Martha Elliott (nee Ireton) was born in Collingwood Township, County Grey, Ontario. She began teaching school at age 15. In 1890, she journeyed to Manitoba where she took a teacher training course in Brandon and taught in rural Manitoba. In 1894, she was married to James Elliott and settled on a farm in the Totonka district.

During the First World War, Elliott organized three branches of the Red Cross Society — at Totonka, Moline and Cardale. Around this same time, she became an enthusiastic member of the United Farm Women of Manitoba. When the UFWM was organized provincially in 1918, Elliott was elected to the board and was placed in charge of young people’s work. Elliott was also a much sought after speaker. Her magnificent platform personality made her well known to many. In her speeches, Elliott had a flare for attacking the weak spots, especially concerning the plight of the farm woman. Issues that were of major concern to her included the raising of large families without adequate medical and nursing facilities; also women shouldered the responsibility of garden, poultry and dairy in order to buy food for the family, yet they sold their produce non cooperatively; and although the woman was her husband’s working partner, the laws denied the woman an equal share in the homestead.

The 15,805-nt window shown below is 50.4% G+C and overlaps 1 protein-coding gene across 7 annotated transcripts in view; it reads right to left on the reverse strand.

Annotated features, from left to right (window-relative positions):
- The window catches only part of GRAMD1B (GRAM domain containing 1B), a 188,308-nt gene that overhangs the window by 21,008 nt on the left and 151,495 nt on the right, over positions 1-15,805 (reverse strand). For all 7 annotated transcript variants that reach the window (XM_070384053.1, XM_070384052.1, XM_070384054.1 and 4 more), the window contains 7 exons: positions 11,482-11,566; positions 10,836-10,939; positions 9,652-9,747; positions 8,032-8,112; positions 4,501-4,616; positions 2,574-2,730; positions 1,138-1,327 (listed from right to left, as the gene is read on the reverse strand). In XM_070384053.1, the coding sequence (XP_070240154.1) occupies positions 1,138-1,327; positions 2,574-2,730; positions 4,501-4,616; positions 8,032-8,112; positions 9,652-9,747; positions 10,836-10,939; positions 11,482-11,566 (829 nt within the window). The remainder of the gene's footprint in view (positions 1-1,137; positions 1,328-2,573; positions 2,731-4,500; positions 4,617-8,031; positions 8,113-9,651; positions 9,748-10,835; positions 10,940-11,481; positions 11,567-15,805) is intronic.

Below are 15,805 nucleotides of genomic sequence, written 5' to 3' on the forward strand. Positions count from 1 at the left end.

In 1923, the UFWM elected Elliott provincial president. Under her leadership, rural women’s clubs multiplied. Elliott channelled all of her energies into working for the community and the province. The success of her service to Manitoba lies in the modern farm homes equipped with labour-saving devices and equality of women and men in the eyes of the law.